Suggested 40M CW frequencies

I’ve noticed more and more that activations using the frequency range 7.030 - 7.035 and thereabouts more frequently conflict with various contest activities. This occurs even during the week, for example, the CWT competitions.

I encourage SOTA activators on 40M CW to use the frequency band around 7.060 - 7.065. I understand that sometimes contest activity is such that it is difficult to impossible to avoid conflicts. However, I think concentrating our 40M CW efforts higher up that band will help.

I noticed this enough as a chaser that I now operate higher up the 40M band as an activator.

Just a thought ;-).

73 Paula k9ir

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I like the idea. I’ve actually been activating 7.051 and above due to contests and some broadband interference around 7.030 in Southern California.

73 Mark, KG6LI

I concur and have been using 7.061 MHz +/- for the past few years. It seems that most activators try to stay at the higher end of both the SSB and CW bands. However I have found that the high end of 40 meters has been used for nets and skeds so I try to find a clear frequency between 7.180 to 7.190 for SSB.

Scott Los Angeles

This would be appropriate in North America, but certainly not in Europe. The IARU Region 1 Band Plan states:

7,060-7,100 Bandwidth up to 2.7 kHz. All modes, SSB Contest Preferred Segment

Walt (G3NYY)

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The other day I was waiting for Gavin GM0GAV/P to come up on 40m CW from GM/CS-028, having worked him on GM/CS-022 earlier. However, at the time there was a contest running (not the case earlier) so he used 30m and copy on that band was not good at my end. Looking at the band occupation at the time, 7.045 to 7.055MHz was totally clear, but I reckon that had he appeared in that segment, there would probably have been some idiot pop up on SSB and complain about the use of CW in the SSB section.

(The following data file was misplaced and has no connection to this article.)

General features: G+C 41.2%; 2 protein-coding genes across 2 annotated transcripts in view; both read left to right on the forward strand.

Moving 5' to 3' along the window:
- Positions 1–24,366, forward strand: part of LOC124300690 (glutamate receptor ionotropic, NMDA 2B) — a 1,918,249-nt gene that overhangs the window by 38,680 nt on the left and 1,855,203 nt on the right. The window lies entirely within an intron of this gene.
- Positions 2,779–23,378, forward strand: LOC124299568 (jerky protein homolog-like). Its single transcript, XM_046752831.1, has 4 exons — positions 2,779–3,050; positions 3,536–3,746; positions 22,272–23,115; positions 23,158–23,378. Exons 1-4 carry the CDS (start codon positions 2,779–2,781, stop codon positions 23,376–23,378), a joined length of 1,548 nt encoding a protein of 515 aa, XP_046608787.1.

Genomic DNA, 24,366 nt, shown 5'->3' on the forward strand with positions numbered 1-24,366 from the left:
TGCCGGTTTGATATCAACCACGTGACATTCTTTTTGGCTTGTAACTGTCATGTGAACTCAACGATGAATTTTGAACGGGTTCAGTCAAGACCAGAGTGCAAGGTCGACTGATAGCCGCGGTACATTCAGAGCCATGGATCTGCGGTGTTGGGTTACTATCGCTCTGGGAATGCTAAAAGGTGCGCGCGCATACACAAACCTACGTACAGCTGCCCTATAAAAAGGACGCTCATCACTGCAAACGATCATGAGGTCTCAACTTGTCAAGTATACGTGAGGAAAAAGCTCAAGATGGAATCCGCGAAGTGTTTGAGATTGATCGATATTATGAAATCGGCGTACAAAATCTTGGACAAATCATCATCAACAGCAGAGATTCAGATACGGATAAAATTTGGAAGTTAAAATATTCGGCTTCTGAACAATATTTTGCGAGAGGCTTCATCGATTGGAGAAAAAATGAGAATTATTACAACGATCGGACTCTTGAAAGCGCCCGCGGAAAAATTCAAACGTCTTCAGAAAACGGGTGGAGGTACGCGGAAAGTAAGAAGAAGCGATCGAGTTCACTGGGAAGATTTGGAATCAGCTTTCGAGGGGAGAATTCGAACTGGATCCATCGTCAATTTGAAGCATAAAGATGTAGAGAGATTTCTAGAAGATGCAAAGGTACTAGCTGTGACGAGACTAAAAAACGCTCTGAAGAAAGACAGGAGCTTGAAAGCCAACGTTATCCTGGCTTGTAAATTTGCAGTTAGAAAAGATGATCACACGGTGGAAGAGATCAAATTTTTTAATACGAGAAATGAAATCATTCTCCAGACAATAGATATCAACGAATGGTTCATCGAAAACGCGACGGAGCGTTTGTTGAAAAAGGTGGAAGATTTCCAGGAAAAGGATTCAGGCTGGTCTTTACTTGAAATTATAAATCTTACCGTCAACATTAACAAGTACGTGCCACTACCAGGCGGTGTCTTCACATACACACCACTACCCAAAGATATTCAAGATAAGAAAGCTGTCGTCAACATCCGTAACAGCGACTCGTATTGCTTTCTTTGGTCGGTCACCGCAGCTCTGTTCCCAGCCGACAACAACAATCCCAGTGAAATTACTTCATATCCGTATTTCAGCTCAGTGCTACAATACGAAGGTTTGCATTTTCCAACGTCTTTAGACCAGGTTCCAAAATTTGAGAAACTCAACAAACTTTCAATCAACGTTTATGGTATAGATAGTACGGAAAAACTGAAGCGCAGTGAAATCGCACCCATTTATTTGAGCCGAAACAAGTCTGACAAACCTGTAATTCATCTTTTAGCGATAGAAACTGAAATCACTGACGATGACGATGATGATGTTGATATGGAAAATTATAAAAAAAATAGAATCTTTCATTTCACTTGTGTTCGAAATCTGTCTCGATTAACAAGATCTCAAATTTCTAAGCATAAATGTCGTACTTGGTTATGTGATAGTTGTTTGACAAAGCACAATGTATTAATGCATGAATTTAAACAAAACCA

Good point, Walt, I was not aware of that.

So maybe we adjust to 7.050 - 7.059? In the end, just looking for some clear(er) frequencies without letting the perfect be the enemy of the good.

73 Paula k9ir

Hi Paula,
I used 7.062 Mhz for the first time on an activation today as there was a lot of activity around 7.033 where I usually land. The CWT contest started right when I became QRV. I automatically went up higher to 7.062.

I was surprised as most of the bigger contests are on a weekend. It’s good to have a backup plan!

Thanks for the contact today. 73, Brad

Tnx, Brad, for the Q today as well. Nice sigs!

Sounds like you heard the start of one of the CWT weekday contests.The CWOps group schedules several 4 hour CWT contests on a weekday. and you can play in any/all of them. I don’t know how frequently these are conducted, nor how many participate (undoubtedly much fewer than the big weekend 'tests), but over the last 6 months or so I’ve noted multiple times where activators used 40M CW frequencies in the midst of contesters calling CQ. I’ve since moved higher up the 40M CW band for my activations.

After the conflict occurred again today, I decided to create this post to help folks become more aware of possible QRM from weekday contests, and suggest frequencies to minimize those conflicts. Based on Walt’s feedback, it looks like we should try to operate between 7.050 to .059 CW to facilitate Qs both stateside and across the pond and beyond while avoiding most of the contest activity.

73 Paula k9ir

Hi Paula.
Yes, that would probably be a better choice. Here in Europe, 7.050 to 7.060 is actually assigned to “all modes, including digimodes”. However there is very little digital activity in this part of the band, because almost all digital enthusiasts have moved to FT8 up on 7.074 MHz.
The 40m band has always been rather problematic because the band plans in the IARU Regions are all significantly different.

Good luck!

Walt (G3NYY)

All modes section!
Just close your filter down and ignore them (says he as a died in the wool SSB operator who is terrified by CW activations :sweat:)

All modes indeed, but some SSB users think that it is purely their domain, hence my comment referring to the “SSB section”. I have actually been told to “clear off” when using CW in the all modes section on 40m, even though the person I was working was on SSB and had specifically requested that I try CW to complete the contact!